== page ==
But school districts are starting to see the value of having a chef on the team. A big part of Brigaid’s work is getting school districts to pay appropriate amounts for chefs — and it’s working. Giusti told two anecdotes outlining the shift in perception: “When we got our contract in New London, the local newspaper had a quote that said, ‘Why don’t we just send our kids to school in limos?’ Because the idea of putting chefs in a school was so outlandish — a luxury, like professional chefs and school food don’t mix. And then literally this week — it was yesterday — we placed a chef in White Plains, New York. The food service director said to me in an email, ‘It’s so amazing. [The chef] has brought such energy to the team.’ And one of the managers had told her that she never thought their program or kitchen would ever deserve the presence of a professional chef.”

Centering Wellness through Food

Jen Welper ’06 and Destiny Antommarchi '15 ended the day by focusing on ways to add more balance to our lives.

As the wellness executive chef at the Mayo Clinic, Welper brings good humor and tireless enthusiasm to the practical job of changing the perception of “healthy” food: “It’s really hard to market healthy,” she explained. “There’s this automatic connotation that’s negative.” But she’s is determined to change that: “We’re not taking away flavor, we’re adding nutrition.”

“We’re not taking away flavor, we’re adding nutrition.”

At the clinic, Welper boosts the functional nutrition of dishes with clever swaps (cauliflower in a breakfast frittata for a whole serving of veggies) and smart deployment of fats (like cheese). Since “people don’t do well with drastic [diet] changes,” she opts for subtle tweaks that boost flavor without sacrificing nutritional value. She illustrated her methods by cooking a delicious quinoa bowl with diced sweet potato and zesty chopped poblanos.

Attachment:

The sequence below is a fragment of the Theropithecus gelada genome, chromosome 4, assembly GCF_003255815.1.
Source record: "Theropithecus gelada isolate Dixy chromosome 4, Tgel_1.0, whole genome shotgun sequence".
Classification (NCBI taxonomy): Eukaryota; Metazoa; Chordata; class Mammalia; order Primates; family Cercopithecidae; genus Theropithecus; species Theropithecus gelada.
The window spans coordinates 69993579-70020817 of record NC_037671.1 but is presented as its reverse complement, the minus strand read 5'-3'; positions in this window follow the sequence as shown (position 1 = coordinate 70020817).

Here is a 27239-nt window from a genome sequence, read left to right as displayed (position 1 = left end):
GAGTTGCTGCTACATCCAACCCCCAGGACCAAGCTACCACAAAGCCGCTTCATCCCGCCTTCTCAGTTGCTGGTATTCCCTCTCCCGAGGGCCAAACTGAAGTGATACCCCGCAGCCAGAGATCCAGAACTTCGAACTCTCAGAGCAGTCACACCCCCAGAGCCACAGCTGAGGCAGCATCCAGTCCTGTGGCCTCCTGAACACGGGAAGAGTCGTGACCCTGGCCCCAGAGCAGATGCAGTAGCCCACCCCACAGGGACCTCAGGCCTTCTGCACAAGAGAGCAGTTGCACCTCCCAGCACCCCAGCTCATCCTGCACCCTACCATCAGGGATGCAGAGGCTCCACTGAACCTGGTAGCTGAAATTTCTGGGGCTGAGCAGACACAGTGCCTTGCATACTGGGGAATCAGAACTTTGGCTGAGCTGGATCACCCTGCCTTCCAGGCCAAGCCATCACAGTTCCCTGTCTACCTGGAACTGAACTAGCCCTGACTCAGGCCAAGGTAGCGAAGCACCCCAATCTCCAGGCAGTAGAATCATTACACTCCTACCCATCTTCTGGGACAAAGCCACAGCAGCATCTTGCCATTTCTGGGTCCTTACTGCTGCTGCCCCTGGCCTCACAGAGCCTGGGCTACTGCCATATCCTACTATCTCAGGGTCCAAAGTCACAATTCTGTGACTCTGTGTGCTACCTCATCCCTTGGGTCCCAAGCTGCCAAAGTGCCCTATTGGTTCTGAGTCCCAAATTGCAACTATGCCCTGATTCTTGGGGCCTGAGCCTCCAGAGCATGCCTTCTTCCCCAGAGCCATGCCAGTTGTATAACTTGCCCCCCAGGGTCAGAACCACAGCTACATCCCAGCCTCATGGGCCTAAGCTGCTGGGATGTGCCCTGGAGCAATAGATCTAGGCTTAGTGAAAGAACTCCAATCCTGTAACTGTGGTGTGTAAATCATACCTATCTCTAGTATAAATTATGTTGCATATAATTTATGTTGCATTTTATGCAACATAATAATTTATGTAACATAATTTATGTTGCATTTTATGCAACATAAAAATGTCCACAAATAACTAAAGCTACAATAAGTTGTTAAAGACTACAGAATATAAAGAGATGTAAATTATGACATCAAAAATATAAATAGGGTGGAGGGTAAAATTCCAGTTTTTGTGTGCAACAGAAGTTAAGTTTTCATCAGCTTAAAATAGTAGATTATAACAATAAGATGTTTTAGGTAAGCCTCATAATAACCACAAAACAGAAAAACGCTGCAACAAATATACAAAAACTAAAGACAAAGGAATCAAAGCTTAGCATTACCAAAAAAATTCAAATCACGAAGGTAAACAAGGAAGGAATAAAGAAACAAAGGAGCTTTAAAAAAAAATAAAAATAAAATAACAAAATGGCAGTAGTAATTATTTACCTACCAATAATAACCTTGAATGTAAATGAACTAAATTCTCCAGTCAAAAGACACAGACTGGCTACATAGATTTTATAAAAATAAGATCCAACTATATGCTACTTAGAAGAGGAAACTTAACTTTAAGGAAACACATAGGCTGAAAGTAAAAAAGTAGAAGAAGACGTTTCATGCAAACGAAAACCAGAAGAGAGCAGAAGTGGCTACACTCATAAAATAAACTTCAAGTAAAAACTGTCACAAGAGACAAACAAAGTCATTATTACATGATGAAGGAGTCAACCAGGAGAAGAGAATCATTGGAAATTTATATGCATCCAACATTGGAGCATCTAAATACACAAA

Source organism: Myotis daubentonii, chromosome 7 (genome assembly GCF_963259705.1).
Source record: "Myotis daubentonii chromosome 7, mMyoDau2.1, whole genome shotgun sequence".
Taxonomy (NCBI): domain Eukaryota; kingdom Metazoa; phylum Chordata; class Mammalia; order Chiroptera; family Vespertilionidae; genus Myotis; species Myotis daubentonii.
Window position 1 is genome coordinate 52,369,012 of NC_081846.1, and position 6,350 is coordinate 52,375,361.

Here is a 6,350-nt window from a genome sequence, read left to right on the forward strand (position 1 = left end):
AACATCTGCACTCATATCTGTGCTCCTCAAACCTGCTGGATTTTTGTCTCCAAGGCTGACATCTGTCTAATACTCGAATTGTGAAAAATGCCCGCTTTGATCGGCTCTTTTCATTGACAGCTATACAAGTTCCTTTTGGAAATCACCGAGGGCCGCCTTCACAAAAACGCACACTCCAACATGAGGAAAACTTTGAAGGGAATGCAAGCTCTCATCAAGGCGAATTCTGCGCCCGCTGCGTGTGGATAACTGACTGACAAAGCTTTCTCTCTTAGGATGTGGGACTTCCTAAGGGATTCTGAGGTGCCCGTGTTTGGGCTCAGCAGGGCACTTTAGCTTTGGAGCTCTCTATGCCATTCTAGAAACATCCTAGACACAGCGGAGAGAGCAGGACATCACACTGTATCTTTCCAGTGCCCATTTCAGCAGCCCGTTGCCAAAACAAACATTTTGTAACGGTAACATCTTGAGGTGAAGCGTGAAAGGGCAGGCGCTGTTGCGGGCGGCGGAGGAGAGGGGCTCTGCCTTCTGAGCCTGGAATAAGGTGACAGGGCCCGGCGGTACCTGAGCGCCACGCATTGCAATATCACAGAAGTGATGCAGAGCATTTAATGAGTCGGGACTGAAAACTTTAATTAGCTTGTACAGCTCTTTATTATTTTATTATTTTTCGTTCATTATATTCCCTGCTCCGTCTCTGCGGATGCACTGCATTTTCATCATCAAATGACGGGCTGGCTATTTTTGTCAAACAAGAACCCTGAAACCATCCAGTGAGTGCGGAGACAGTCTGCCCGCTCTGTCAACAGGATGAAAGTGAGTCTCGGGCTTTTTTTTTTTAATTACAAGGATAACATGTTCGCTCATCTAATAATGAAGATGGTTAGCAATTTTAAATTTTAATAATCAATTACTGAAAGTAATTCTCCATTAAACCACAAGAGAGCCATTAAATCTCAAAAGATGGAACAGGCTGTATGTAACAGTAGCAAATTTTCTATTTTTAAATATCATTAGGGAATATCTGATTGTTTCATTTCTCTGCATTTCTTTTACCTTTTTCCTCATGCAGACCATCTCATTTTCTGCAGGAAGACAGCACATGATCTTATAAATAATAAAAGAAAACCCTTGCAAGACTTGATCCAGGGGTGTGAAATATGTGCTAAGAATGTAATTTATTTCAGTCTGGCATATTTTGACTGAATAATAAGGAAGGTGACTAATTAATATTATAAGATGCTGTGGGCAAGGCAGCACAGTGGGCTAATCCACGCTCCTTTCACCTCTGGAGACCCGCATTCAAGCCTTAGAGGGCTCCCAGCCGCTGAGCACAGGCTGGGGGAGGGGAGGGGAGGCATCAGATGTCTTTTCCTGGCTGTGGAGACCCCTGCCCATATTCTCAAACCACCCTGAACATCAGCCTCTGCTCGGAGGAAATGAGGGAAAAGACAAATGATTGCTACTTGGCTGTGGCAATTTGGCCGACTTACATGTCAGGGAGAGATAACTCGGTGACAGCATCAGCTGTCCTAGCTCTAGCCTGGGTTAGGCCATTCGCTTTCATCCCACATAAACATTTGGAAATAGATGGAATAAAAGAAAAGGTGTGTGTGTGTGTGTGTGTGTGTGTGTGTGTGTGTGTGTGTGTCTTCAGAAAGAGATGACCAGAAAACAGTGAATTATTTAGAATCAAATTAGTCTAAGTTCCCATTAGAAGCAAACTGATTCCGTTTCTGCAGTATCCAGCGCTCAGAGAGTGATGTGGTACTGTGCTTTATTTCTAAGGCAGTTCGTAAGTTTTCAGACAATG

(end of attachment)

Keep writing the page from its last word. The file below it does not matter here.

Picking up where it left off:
After winning the San Pellegrino Young Chef Competition when she was still a JWU student, Destiny Atommarchi could have worked at any restaurant in the world. But she moved to Australia to devote 6 months to volunteer work. “My success from an external perspective didn’t mean a lot,” she explained. “I wanted to make a difference.” She started a café in Perth and built water filters in Calcutta. Even in the face of crushing poverty, the generosity and kindness of the people in India had a huge effect on her. “I developed rhythms of rest throughout my life. I would have periods where I wouldn’t buy anything and would take time to appreciate what I have,” she noted.

Now based in San Diego, California, Antommarchi uses her experiences to cultivate compassion in her community. Every Monday, she takes a group of volunteers to bring soup to the homeless encampment in the City Heights area. She sees the same people week after week, and has developed trust with them. “Everybody needs an opportunity to communicate and talk.”

It’s a lesson she brings to her day job at Copa Vida, overseeing quality and product for all 6 cafe locations. Her mantra is “Connection before correction” — rather than jumping to all the things that might be going wrong, she starts any conversation with active listening. “Try to understand their perspective.” She ended her presentation with a profound question for all of us: “When you walk into your workplace, how do you want people to respond to your presence?”

During Falkner’s discussion, she noted, “The more I cook and learn, the less I know.” This endless curiosity to know more and be better was evident throughout the FIT Symposium.


FIT Symposium Keynote Speaker Paul Freedman of Yale University.

Will Guidara in conversation with Assistant Professor Jennifer Parisi.

Mayo Clinic Executive Wellness Chef Jen Welper '06 at the FIT Symposium.

Socializing before the start of JWU Providence’s 2023 FIT Symposium.